The building in which the museum is housed has had a number of uses in the past, including car dealerships and more recently a check processing center of the Federal Reserve. Conversion to the museum was begun in 2005 and included the creation of a three-story atrium at the corner entrance of the building. Here first is a shot of the atrium looking down from the third floor.
The floor includes a mosaic with a workplace motif. Here are a few detail shots of that mosaic.
The mosaic tiling is quite nice, as shown in this close-cropped portion of the above image.
Here is a shot looking up from the floor of the atrium, revealing the spiraling stairways to the upper floors.
And a shot of the cherubs in the center of the mural gracing the atrium's ceiling.
As mentioned, there are two or three floors of art, primarily with the theme of workers and the workplace. Here are some examples of the wall art that the museum includes.
These last four are details from larger works. The galleries also include a good deal of sculptural art, including the following.
Photographing one of the pieces, with the title Bending Steel Bar, reminded me of the importance of light in photography. Here, first, is a shot from the lighted side of the sculpture, which seemed to make sense but is just OK, I thought.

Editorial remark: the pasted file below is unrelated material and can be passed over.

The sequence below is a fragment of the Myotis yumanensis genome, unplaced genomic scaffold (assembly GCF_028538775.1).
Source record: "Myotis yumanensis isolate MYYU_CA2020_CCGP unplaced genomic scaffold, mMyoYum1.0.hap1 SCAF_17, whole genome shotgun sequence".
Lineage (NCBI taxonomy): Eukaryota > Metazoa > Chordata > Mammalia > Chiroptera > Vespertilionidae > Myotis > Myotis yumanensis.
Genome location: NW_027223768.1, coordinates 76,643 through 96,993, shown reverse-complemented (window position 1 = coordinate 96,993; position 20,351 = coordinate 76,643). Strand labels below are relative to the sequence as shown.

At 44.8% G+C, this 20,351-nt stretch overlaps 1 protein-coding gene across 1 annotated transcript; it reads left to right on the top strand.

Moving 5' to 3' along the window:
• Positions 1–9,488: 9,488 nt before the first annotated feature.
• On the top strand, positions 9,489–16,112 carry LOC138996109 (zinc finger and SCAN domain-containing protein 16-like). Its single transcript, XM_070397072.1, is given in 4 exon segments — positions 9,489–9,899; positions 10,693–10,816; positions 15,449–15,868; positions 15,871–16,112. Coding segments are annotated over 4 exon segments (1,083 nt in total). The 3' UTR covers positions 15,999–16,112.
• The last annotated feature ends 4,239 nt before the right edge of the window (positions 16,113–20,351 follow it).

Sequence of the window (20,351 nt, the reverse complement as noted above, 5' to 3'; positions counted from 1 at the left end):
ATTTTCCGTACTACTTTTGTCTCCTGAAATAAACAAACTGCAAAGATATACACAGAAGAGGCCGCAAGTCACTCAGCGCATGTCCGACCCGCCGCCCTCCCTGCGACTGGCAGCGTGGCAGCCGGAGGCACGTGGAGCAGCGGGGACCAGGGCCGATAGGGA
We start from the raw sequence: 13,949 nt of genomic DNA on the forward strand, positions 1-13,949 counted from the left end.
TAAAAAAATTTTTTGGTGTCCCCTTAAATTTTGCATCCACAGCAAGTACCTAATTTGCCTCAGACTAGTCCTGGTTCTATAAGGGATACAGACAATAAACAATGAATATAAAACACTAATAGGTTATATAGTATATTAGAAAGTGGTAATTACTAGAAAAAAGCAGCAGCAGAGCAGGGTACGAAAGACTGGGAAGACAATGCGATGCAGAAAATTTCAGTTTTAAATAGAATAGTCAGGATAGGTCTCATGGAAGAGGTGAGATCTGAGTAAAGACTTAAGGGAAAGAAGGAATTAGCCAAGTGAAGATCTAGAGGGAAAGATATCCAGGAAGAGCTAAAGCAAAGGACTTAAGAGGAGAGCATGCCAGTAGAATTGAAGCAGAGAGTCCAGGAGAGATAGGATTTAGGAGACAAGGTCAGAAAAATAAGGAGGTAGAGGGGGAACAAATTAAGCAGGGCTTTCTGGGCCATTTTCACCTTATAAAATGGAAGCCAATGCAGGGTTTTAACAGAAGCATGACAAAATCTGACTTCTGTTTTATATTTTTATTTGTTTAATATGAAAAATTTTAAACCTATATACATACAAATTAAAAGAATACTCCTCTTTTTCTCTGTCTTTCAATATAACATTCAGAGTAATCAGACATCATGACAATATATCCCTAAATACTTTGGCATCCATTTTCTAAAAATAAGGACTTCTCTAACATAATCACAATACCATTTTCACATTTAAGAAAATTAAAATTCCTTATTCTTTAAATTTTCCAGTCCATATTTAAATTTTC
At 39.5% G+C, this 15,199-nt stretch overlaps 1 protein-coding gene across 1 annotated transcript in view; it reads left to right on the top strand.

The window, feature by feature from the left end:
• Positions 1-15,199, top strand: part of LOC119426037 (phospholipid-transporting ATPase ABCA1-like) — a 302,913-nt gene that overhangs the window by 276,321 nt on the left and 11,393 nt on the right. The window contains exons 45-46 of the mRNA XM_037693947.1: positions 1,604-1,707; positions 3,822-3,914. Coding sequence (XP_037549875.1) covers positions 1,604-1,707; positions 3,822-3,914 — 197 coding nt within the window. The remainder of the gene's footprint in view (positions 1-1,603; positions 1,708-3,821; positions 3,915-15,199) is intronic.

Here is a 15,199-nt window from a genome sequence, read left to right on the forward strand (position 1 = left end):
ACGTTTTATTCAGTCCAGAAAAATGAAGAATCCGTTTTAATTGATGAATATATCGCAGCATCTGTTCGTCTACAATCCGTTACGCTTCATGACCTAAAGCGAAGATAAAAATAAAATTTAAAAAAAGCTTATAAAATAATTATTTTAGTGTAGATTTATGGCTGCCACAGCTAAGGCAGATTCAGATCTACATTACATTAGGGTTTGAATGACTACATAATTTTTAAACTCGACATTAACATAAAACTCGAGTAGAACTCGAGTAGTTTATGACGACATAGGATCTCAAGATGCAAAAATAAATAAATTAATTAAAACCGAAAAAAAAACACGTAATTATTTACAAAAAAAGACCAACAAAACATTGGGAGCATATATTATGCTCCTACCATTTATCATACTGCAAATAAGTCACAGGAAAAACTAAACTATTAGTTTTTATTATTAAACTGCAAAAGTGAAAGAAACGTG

I find it notoriously difficult to shoot bronze sculptures. For one thing the color of the bronze is not always attractive. In addition, the light reflecting off the sculpture can pose problems, which are evident to some extent in the above shot. However, by shooting the sculpture from the other side, I was able to convert it to a semi-silhouette, against the light background.
Much stronger, I think.
Not every piece of art has an obvious workplace theme. There are a couple of 16th century paintings of the Tower of Babel, for example. I guess one could call those work-related, but it's a bit of a stretch. And there was a Remington bronze, entitled The Bronco Buster.
The roof houses both an exterior sculpture garden and an enclosed room that features eight large stained glass windows. The room is not open to the public, at least not on the day of my visit, but it does feature viewing windows through which I was able to photograph a number of the stained glass pieces. Here are three of those.
Each of the 88"x 64" windows was actually commissioned as a reproduction of another, original painting featured in the museum's galleries.
For me, the highlight of the museum is the sculpture garden on the building's roof. The perimeter of the roof is lined with 12 larger-than-life (9-foot tall) bronze sculptures featuring various manual labor workers. The sculptures were each modeled on other older, original sculptures. Here is a wider-angled shot that includes a number of those sculptures.
The fact that the museum is in an urban setting with the city as a background adds to the experience. Here are a number of the sculptures shown individually.
My favorite shot is of a glassblower who had oversized hands.
By moving close in and focusing on the hands, I was able to further exaggerate their size.
I know I will be returning to the museum for another shoot. Unfortunately, Milwaukee is now heading into winter, and, with the most interesting aspect of the museum located on the roof, I'm not sure when I will get back. But it will be just a matter of time.
And here's the best part. The cost of admission is only $5 ($3 for seniors!) and includes a extremely nice 58-page color booklet of the museum's history and collection.